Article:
• Analgesics: Analgesics relieve pain. Non-prescription pain pills which are available over-the-counter are usually tried first. They include aspirin, naproxen (Aleve) and ibuprofen (Motrin IB, Advil, and others). Analgesics that require a prescription for treatments for tension headaches include indomethacin (Indocin) and naproxen (Naprosyn).
  • Combination medications: These medications contain acetaminophen or aspirin, or sometimes both, in combination with caffeine or a medication that causes sedation, in one pill. These combinations of drugs and treatments for tension headaches can often be more beneficial for tension headache treatments than pain relievers that only have one ingredient. Many of these combination drugs are available without a prescription.
  • Triptans and narcotics: People who have both episodic tension headaches and migraines may experience relief from both types of headaches by using a triptan medication. Narcotics are not routinely used as a treatment for tension headaches due to their risk for dependency and also due to their side effects.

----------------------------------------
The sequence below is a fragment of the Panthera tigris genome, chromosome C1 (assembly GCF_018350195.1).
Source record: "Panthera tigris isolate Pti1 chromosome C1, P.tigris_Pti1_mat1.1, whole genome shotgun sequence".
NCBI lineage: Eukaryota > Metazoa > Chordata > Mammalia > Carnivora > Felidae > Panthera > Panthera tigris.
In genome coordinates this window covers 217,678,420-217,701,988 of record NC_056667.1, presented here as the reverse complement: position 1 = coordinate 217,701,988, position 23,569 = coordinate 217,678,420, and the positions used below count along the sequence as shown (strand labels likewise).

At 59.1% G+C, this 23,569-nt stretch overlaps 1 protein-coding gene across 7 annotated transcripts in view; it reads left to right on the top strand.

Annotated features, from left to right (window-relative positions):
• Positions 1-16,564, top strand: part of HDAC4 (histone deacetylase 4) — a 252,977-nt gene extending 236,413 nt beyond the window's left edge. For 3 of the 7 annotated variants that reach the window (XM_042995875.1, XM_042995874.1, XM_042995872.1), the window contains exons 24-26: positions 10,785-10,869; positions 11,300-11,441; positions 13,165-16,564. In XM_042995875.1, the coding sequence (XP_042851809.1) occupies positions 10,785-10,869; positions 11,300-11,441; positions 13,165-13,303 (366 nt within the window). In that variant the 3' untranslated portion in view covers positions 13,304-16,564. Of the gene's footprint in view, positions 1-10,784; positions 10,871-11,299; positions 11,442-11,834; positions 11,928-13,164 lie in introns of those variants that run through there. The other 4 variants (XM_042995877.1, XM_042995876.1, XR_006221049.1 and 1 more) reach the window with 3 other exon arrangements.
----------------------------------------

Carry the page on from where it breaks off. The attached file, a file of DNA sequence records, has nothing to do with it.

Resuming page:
Preventive medications

Sometimes a patient has chronic or frequent tension headaches that are not easily relieved by analgesics and treatments for tension headaches therapies like biofeedback or relaxation. In these cases, a physician may recommend other treatments for tension headaches such as medications to try to reduce the severity and the frequency of the tension headaches. These drug treatments for tension headaches may include:

  • Tricyclic antidepressants: This is the type of treatment for tension headaches that are most often used to prevent tension headaches. Examples of tricyclic antidepressants include amitriptyline (Elavil) and nortriptyline (Pamelor). Potential side effects of tricyclic antidepressants include dry mouth, drowsiness, and weight gain.
  • Other antidepressants: Other antidepressants have also been noted to help prevent the frequency and severity of tension headaches. Treatments for tension headaches of this kind include venlafaxine (Effexor XR) and mirtazapine (Remeron).
  • Muscle relaxants and anticonvulsants: Muscle relaxants and anticonvulsants may also help as a treatment for tension headaches.